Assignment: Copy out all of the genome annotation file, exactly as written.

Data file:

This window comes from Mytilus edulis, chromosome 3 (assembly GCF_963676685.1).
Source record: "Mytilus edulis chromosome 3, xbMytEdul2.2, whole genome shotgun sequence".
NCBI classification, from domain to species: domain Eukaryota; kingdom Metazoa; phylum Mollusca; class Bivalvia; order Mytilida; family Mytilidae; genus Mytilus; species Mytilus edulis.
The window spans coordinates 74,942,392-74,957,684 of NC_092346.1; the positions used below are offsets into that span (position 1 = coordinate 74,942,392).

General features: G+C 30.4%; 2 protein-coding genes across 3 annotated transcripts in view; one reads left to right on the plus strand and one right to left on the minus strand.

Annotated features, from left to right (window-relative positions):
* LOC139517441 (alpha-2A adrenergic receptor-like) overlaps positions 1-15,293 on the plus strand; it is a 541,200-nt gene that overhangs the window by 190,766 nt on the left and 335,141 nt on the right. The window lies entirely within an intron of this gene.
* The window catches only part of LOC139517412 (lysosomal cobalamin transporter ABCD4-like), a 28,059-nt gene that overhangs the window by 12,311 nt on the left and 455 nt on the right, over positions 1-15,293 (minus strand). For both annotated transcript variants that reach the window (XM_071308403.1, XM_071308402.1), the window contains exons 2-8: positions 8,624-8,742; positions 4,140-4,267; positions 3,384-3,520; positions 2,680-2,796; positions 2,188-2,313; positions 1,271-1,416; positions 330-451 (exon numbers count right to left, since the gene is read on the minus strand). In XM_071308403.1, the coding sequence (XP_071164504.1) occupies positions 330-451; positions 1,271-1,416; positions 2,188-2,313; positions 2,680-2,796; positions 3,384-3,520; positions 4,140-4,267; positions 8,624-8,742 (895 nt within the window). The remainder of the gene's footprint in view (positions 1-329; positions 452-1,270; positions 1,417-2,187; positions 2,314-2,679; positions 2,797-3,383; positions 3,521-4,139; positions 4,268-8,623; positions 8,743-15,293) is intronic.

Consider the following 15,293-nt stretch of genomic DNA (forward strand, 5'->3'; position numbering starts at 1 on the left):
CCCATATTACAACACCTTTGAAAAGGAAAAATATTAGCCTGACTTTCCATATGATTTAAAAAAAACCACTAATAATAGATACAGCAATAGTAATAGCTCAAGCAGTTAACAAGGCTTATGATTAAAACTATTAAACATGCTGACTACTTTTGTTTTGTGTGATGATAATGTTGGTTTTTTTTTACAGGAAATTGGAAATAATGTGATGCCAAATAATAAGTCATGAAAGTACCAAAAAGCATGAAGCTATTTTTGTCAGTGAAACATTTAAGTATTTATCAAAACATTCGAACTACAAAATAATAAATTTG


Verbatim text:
This window comes from Mytilus edulis, chromosome 3 (assembly GCF_963676685.1).
Source record: "Mytilus edulis chromosome 3, xbMytEdul2.2, whole genome shotgun sequence".
NCBI classification, from domain to species: domain Eukaryota; kingdom Metazoa; phylum Mollusca; class Bivalvia; order Mytilida; family Mytilidae; genus Mytilus; species Mytilus edulis.
The window spans coordinates 74,942,392-74,957,684 of NC_092346.1; the positions used below are offsets into that span (position 1 = coordinate 74,942,392).

General features: G+C 30.4%; 2 protein-coding genes across 3 annotated transcripts in view; one reads left to right on the plus strand and one right to left on the minus strand.

Annotated features, from left to right (window-relative positions):
* LOC139517441 (alpha-2A adrenergic receptor-like) overlaps positions 1-15,293 on the plus strand; it is a 541,200-nt gene that overhangs the window by 190,766 nt on the left and 335,141 nt on the right. The window lies entirely within an intron of this gene.
* The window catches only part of LOC139517412 (lysosomal cobalamin transporter ABCD4-like), a 28,059-nt gene that overhangs the window by 12,311 nt on the left and 455 nt on the right, over positions 1-15,293 (minus strand). For both annotated transcript variants that reach the window (XM_071308403.1, XM_071308402.1), the window contains exons 2-8: positions 8,624-8,742; positions 4,140-4,267; positions 3,384-3,520; positions 2,680-2,796; positions 2,188-2,313; positions 1,271-1,416; positions 330-451 (exon numbers count right to left, since the gene is read on the minus strand). In XM_071308403.1, the coding sequence (XP_071164504.1) occupies positions 330-451; positions 1,271-1,416; positions 2,188-2,313; positions 2,680-2,796; positions 3,384-3,520; positions 4,140-4,267; positions 8,624-8,742 (895 nt within the window). The remainder of the gene's footprint in view (positions 1-329; positions 452-1,270; positions 1,417-2,187; positions 2,314-2,679; positions 2,797-3,383; positions 3,521-4,139; positions 4,268-8,623; positions 8,743-15,293) is intronic.

Consider the following 15,293-nt stretch of genomic DNA (forward strand, 5'->3'; position numbering starts at 1 on the left):
CCCATATTACAACACCTTTGAAAAGGAAAAATATTAGCCTGACTTTCCATATGATTTAAAAAAAACCACTAATAATAGATACAGCAATAGTAATAGCTCAAGCAGTTAACAAGGCTTATGATTAAAACTATTAAACATGCTGACTACTTTTGTTTTGTGTGATGATAATGTTGGTTTTTTTTTACAGGAAATTGGAAATAATGTGATGCCAAATAATAAGTCATGAAAGTACCAAAAAGCATGAAGCTATTTTTGTCAGTGAAACATTTAAGTATTTATCAAAACATTCGAACTACAAAATAATAAATTTG